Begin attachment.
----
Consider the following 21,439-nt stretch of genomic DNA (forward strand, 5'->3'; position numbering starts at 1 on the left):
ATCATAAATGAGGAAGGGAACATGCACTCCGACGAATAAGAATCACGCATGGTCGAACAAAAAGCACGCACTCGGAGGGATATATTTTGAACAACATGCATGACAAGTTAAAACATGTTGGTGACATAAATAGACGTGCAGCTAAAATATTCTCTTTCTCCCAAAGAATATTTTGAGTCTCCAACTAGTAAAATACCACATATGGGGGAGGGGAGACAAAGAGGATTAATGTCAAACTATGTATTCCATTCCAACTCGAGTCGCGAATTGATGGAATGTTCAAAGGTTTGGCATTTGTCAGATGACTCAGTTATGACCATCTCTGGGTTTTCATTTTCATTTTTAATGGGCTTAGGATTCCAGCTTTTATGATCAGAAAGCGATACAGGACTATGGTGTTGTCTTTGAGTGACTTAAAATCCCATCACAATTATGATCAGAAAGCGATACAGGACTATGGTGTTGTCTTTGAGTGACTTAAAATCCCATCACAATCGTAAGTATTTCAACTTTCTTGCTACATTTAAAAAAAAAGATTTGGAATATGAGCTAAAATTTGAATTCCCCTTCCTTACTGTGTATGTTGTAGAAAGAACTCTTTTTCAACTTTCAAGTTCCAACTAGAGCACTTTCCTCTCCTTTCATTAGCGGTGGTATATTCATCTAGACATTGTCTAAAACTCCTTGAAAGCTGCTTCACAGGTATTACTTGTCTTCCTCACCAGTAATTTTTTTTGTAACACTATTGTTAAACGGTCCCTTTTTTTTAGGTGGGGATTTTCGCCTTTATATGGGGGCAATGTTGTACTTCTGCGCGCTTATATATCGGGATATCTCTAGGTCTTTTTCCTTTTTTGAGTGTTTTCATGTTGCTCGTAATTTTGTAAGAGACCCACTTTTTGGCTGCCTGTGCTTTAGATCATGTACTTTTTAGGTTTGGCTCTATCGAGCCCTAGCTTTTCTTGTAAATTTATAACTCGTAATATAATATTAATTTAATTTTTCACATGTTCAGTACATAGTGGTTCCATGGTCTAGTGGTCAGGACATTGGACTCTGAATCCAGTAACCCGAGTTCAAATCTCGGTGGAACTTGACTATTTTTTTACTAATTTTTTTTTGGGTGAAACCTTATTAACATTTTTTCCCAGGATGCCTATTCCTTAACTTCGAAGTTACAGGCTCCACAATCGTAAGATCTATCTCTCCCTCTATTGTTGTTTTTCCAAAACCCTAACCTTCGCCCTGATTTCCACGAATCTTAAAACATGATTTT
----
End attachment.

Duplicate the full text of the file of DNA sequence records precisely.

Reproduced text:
Consider the following 21,439-nt stretch of genomic DNA (forward strand, 5'->3'; position numbering starts at 1 on the left):
ATCATAAATGAGGAAGGGAACATGCACTCCGACGAATAAGAATCACGCATGGTCGAACAAAAAGCACGCACTCGGAGGGATATATTTTGAACAACATGCATGACAAGTTAAAACATGTTGGTGACATAAATAGACGTGCAGCTAAAATATTCTCTTTCTCCCAAAGAATATTTTGAGTCTCCAACTAGTAAAATACCACATATGGGGGAGGGGAGACAAAGAGGATTAATGTCAAACTATGTATTCCATTCCAACTCGAGTCGCGAATTGATGGAATGTTCAAAGGTTTGGCATTTGTCAGATGACTCAGTTATGACCATCTCTGGGTTTTCATTTTCATTTTTAATGGGCTTAGGATTCCAGCTTTTATGATCAGAAAGCGATACAGGACTATGGTGTTGTCTTTGAGTGACTTAAAATCCCATCACAATTATGATCAGAAAGCGATACAGGACTATGGTGTTGTCTTTGAGTGACTTAAAATCCCATCACAATCGTAAGTATTTCAACTTTCTTGCTACATTTAAAAAAAAAGATTTGGAATATGAGCTAAAATTTGAATTCCCCTTCCTTACTGTGTATGTTGTAGAAAGAACTCTTTTTCAACTTTCAAGTTCCAACTAGAGCACTTTCCTCTCCTTTCATTAGCGGTGGTATATTCATCTAGACATTGTCTAAAACTCCTTGAAAGCTGCTTCACAGGTATTACTTGTCTTCCTCACCAGTAATTTTTTTTGTAACACTATTGTTAAACGGTCCCTTTTTTTTAGGTGGGGATTTTCGCCTTTATATGGGGGCAATGTTGTACTTCTGCGCGCTTATATATCGGGATATCTCTAGGTCTTTTTCCTTTTTTGAGTGTTTTCATGTTGCTCGTAATTTTGTAAGAGACCCACTTTTTGGCTGCCTGTGCTTTAGATCATGTACTTTTTAGGTTTGGCTCTATCGAGCCCTAGCTTTTCTTGTAAATTTATAACTCGTAATATAATATTAATTTAATTTTTCACATGTTCAGTACATAGTGGTTCCATGGTCTAGTGGTCAGGACATTGGACTCTGAATCCAGTAACCCGAGTTCAAATCTCGGTGGAACTTGACTATTTTTTTACTAATTTTTTTTTGGGTGAAACCTTATTAACATTTTTTCCCAGGATGCCTATTCCTTAACTTCGAAGTTACAGGCTCCACAATCGTAAGATCTATCTCTCCCTCTATTGTTGTTTTTCCAAAACCCTAACCTTCGCCCTGATTTCCACGAATCTTAAAACATGATTTT